MADEIRA BIRDING TOUR: DETAILED ITINERARY
Madeira: Day 1 Our tour begins late this afternoon at Funchal from where we will proceed to the quiet and attractive coastal town of Machico for a five nights stay. Cory’s Shearwaters (now treated as a separate species to Scopoli’s Shearwater that breeds in the Mediterranean) nest above the hotel and in the evening they can be seen flying over uttering their strange cries.
Madeira: Days 2-5 Madeira’s star attraction is its breeding seabirds, and our stay on Madeira is designed to give us time to conduct enough pelagic trips to give us an excellent chance of finding all of the key seabirds and to make sure we really get great views of the key species. Our days will be structured around these pelagics, and we intend to conduct three, which will run from mid-afternoon until dusk, and there is a contingency day to account for a day when conditions are unsuitable (too windy or even too calm!). The rest of the time we have to recooperate between pelagics and also to explore the lush interior of the island.
During our time at sea, we will be prioritising the two endemic breeding Pterodroma petrels, a group that are always exciting to see! The endangered, breeding-endemic Zino’s Petrel, was only relatively recently recognized as a distinct species, and indeed all three forms (this along with Desertas and Fea’s Petrels) were formerly lumped with Soft-plumaged Petrel of the Southern Oceans. Thanks to careful studies by the Zino family, its specific status and ecology was discovered. It is now reduced to a tiny population of perhaps 80 pairs which breed high in the remote central mountains of the interior of Madeira where conservation measures (such as restricting rats in the area of the colonies) has helped to stabilise the population. With the specialist local knowledge of our guides, we will put our boat into the path of the birds returning to their remaining colonies and we can expect good views of the ultra-rare seabird!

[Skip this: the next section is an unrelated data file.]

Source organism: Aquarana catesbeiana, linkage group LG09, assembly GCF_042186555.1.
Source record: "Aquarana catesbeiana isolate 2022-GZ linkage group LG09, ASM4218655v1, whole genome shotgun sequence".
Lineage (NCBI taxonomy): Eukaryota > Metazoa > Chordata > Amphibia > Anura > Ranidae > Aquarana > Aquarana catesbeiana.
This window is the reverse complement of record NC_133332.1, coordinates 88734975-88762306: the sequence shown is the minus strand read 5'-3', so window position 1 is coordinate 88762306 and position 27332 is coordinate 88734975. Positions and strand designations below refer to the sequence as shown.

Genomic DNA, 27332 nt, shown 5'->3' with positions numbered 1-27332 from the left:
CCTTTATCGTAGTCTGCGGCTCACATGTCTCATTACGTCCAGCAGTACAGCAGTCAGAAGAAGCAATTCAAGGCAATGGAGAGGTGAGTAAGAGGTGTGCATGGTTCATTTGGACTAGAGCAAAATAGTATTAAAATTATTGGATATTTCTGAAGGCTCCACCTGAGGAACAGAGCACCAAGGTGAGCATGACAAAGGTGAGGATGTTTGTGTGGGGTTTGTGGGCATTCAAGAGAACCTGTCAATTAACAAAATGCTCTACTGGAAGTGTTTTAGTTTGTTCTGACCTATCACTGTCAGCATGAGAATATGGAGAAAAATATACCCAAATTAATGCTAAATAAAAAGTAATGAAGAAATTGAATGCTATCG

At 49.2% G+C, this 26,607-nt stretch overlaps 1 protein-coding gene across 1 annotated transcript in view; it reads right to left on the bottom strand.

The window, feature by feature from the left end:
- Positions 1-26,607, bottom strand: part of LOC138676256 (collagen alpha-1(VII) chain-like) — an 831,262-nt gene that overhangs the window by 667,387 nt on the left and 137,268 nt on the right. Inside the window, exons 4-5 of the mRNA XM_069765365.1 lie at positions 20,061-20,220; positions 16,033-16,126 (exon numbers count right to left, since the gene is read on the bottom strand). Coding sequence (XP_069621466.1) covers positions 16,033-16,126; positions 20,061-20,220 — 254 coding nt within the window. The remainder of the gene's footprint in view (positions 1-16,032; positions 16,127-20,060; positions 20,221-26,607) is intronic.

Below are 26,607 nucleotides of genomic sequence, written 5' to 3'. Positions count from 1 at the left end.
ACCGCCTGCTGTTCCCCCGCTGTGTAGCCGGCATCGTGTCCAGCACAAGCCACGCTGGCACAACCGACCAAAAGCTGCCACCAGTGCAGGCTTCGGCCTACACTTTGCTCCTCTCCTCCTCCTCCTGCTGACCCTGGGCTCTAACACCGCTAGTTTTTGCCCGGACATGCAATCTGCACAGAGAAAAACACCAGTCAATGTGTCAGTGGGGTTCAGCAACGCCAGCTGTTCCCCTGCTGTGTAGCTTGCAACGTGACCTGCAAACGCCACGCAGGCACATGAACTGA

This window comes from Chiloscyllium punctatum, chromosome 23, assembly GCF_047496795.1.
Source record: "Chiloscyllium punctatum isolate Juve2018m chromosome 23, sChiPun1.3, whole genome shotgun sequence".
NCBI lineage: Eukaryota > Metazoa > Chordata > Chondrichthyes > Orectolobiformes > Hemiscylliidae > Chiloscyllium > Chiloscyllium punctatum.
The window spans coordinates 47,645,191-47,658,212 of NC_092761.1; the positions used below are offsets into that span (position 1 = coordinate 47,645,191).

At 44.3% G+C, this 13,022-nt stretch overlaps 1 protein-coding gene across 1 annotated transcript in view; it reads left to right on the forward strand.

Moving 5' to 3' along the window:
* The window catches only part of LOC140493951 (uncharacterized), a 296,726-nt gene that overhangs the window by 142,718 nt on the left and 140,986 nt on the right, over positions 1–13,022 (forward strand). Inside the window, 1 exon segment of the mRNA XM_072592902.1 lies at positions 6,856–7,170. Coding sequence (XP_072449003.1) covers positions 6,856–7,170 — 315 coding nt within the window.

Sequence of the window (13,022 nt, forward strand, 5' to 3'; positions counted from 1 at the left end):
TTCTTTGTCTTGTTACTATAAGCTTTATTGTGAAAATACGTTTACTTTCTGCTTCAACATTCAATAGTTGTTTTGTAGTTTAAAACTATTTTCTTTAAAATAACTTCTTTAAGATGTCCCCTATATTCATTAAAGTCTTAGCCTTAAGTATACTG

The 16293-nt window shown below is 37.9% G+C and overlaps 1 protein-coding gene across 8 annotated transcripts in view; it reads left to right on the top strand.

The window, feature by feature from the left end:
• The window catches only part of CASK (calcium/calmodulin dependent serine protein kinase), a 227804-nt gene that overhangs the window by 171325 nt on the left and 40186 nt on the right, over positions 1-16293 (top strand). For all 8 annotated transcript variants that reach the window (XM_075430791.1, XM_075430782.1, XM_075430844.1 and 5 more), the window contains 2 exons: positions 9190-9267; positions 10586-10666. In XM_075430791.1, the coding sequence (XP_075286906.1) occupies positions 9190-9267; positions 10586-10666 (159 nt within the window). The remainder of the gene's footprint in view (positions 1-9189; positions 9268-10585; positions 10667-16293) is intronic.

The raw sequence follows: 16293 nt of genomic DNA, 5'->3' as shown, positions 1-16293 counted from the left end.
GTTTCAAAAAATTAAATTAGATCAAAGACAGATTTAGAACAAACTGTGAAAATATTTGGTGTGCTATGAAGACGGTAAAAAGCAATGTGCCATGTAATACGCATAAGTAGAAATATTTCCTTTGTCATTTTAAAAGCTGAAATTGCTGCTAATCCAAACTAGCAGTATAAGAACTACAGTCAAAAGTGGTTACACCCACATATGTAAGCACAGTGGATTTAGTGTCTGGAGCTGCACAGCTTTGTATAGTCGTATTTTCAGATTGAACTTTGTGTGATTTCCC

The arid Desertas, stark rocky scraps of land almost devoid of vegetation situated to the southeast of Madeira, are now free from rats and goats after an eradication campaign and set to enjoy a massive increase in the number of breeding seabirds. These rugged islands are a spectacular sight, rising steeply from the ocean like bare mountain tops that seemingly might have emerged from the deeps just yesterday. Not far offshore, the floor of the Atlantic is over 1000m deep and seabirds gather where there are upwellings along the edge of the much shallower shelf that connects the Desertas to Madeira. Off the island of Bugio we should see good numbers of Desertas Petrels, a species (now also treated as distinct from Fea’s or Cape Verde Petrel) that breeds only on the Desertas, admiring their rapid, bounding flight action that gave rise to the name ‘gadfly petrel’ for the genus Pterodroma.
During our boat trips we should also encounter 100s of Cory’s Shearwaters and good numbers of Bulwer’s Petrels, both often at close range. Madeiran (or Band-rumped) Storm-Petrel also nests in the Madeira group and we have a good chance of encountering this species. Splitting the Madeiran (or Band-rumped) Storm-Petrel complex may gain wider acceptance in the future, and there are both summer and winter breeding populations in the Madeira group. With a bit of good fortune, we will also see the fast-declining Barolo’s Shearwater, a species now restricted to this part of the North Atlantic following taxonomic reorganization of the ‘Little Shearwater’ complex, as well as small numbers of Manx Shearwaters, and we may also come across less regular species such as Great Shearwater and the attractive White-faced Storm Petrel, and maybe the odd rarity such as a South Polar Skua. Numerous gulls will also be attracted to the chum, mostly the local atlantis Yellow-legged Gull but with a few over-summering immature Lesser Black-backed Gulls. As we will be using chum throughout the pelagics, the views of many of the seabirds can be excellent and man y of the species that would at best be dots from land can give excellent photographic opportunities.